All of this he spoke in what sometimes seemed like a language of pure parataxis. a leapfrogging speech that was constantly on the lookout for connections – like a rare form of collage brought into the world of conversation.  If his rap included camp, as Jonathan Williams has elsewhere pointed out, that was good also and an essential part of who he was. But the language of the poems and essays was, above all, a noble and ennobling language – a stance that he was willing to project as few others among us:

Often I am permitted to return to a meadow
as if it were a given property of the mind
that certain bounds hold against chaos,

that is a place of first permission,
everlasting omen of what is.

An ennobling language and one striving at the same time (through what he called “courage in daily act”) toward the creation of a new and “natural” measure.
    Robert Duncan was in the end a poet of enormous means and complexity – one of the last to assay a cosmological poetics, to be “the model of the poet,” as Michael Davidson described him, “for whom all of reality can enter the poem.”  As such he was (he made himself) a man and poet open to multiple influences, accepting and announcing a sense of his own derivations that freed others to do the same.  One has only to think of the remarkable lists of predecessors – and contemporaries – that filled his essays or, by collage and paraphrase, came into his poems.  “Ezra Pound, Gertrude Stein,  James Joyce, Virginia Woolf, Dorothy Richardson, Wallace Stevens, D.H. Lawrence, Edith Sitwell, Cocteau, Mallarmé, Marlowe, St. John of the Cross, Yeats, Jonathan Swift, Jack Spicer, Celine, Charles Henri Ford, Rilke, Lorca, Kafka, Arp, Max Ernst, St. John Perse, Prevert, Laura Riding, Apollinaire, Brecht, Shakespeare, Ibsen, Strindberg, Joyce Cary, Mary Butts, Freud, Dalí, Spenser, Stravinsky, William Carlos Williams, John Gay … [and] Higglety-pigglety: Euripides and Gilbert. The Strawhat Reviewers, Goethe (of the Autobiography.  I have never read Faust) and H.D.”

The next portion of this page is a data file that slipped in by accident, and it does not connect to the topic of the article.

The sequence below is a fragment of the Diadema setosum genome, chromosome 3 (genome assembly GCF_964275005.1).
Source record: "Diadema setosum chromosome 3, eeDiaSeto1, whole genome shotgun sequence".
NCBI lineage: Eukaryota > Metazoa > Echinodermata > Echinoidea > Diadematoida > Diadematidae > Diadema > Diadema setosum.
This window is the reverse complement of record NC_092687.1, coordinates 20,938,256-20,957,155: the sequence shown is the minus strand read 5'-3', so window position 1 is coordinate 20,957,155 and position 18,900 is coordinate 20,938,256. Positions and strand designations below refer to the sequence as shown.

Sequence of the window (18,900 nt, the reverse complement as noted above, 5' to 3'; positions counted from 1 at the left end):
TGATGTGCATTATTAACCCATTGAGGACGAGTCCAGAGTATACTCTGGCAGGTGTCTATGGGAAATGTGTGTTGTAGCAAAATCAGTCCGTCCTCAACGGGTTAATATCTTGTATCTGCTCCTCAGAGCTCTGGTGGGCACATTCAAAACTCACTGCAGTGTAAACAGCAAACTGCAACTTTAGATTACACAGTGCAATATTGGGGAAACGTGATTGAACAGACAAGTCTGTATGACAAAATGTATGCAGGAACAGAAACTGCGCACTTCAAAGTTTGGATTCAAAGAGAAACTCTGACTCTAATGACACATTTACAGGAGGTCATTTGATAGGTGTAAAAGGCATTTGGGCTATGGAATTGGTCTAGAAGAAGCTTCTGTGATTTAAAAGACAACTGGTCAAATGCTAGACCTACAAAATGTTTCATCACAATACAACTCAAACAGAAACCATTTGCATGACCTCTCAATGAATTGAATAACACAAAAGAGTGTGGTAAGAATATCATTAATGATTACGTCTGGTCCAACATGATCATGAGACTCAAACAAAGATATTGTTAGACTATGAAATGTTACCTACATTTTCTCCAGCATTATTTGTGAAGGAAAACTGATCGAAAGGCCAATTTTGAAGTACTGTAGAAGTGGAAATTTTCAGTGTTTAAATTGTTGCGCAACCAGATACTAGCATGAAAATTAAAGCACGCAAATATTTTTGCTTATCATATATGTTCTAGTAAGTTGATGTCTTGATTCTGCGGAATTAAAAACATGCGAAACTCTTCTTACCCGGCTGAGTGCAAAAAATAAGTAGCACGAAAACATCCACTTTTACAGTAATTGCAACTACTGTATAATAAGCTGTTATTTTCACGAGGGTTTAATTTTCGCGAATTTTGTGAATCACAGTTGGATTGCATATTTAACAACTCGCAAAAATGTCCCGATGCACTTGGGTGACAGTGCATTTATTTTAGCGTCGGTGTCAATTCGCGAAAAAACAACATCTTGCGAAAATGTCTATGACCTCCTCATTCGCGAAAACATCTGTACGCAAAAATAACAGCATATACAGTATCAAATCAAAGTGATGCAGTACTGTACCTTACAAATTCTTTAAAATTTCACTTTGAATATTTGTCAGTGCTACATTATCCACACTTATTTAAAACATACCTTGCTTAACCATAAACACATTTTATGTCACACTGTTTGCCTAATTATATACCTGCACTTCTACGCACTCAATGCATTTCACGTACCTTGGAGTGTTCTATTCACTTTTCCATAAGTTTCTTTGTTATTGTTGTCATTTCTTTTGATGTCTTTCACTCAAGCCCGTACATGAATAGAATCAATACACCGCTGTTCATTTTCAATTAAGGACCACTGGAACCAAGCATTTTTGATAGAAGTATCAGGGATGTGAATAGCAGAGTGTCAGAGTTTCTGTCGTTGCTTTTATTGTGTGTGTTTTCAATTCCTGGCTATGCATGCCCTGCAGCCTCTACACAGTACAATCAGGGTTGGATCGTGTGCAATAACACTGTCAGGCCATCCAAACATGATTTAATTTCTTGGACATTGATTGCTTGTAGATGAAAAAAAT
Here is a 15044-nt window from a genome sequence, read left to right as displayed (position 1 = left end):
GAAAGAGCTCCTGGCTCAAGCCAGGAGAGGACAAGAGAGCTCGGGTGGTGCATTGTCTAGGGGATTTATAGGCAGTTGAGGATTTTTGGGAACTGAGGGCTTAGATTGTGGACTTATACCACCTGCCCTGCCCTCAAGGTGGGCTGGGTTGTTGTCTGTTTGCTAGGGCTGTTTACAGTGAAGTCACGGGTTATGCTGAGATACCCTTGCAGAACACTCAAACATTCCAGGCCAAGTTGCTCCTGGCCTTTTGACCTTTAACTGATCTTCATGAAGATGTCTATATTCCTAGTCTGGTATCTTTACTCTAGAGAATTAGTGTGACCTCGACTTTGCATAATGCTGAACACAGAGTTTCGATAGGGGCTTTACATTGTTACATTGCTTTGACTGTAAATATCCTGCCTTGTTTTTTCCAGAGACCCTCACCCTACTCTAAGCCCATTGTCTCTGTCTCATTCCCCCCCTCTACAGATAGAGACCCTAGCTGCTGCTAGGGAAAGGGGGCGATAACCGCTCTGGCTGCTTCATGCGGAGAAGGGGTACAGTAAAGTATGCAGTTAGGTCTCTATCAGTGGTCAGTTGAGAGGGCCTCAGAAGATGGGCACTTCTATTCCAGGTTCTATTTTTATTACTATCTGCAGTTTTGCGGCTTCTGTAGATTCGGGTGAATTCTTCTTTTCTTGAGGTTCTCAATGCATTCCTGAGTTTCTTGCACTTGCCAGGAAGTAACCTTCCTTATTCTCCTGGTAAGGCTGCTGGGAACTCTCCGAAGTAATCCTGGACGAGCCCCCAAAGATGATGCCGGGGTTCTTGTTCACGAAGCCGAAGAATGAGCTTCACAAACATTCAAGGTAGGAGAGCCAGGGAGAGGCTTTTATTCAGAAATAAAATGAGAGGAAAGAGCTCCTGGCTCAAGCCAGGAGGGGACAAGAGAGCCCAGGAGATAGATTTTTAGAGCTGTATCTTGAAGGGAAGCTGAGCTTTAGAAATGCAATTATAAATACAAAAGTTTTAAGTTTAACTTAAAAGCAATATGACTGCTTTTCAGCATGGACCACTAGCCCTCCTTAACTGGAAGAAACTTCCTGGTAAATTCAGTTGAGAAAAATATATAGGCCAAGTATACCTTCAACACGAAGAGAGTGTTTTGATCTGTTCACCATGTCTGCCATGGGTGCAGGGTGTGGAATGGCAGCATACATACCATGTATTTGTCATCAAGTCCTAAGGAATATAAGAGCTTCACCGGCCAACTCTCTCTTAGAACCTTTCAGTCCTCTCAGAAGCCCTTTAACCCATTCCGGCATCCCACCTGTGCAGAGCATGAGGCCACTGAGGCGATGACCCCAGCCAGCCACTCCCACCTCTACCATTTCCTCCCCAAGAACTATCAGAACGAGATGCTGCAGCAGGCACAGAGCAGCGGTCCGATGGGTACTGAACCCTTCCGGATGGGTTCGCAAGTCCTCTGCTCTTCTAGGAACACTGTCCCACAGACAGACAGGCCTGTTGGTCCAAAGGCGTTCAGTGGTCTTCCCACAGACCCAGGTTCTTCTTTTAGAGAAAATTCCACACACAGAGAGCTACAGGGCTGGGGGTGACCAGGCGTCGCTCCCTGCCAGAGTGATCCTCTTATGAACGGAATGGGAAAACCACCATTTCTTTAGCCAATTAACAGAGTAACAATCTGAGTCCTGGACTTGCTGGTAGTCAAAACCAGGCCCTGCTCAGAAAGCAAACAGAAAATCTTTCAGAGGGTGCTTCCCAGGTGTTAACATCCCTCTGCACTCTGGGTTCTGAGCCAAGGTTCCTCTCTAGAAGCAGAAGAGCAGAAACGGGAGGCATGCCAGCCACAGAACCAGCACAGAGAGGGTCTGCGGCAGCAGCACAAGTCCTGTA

So goes one list in his 1953 essay, “Pages from a Notebook,” the same piece in which he also tells us, memorably:  “I make poetry as other men make war or make love or make states or revolutions: to exercise my faculties at large.”  It is the kind of statement by which one knew and loved him – the kind of statement that placed him, by its bravado and because the poetry itself had also proved it, among that visionary company of which he knew he was a part. And that company could then be extended in every direction – noble and lowly – toward the greater symposium of the whole that he prophesied in his later “Rites of Participation” and that he saw already forming in our time.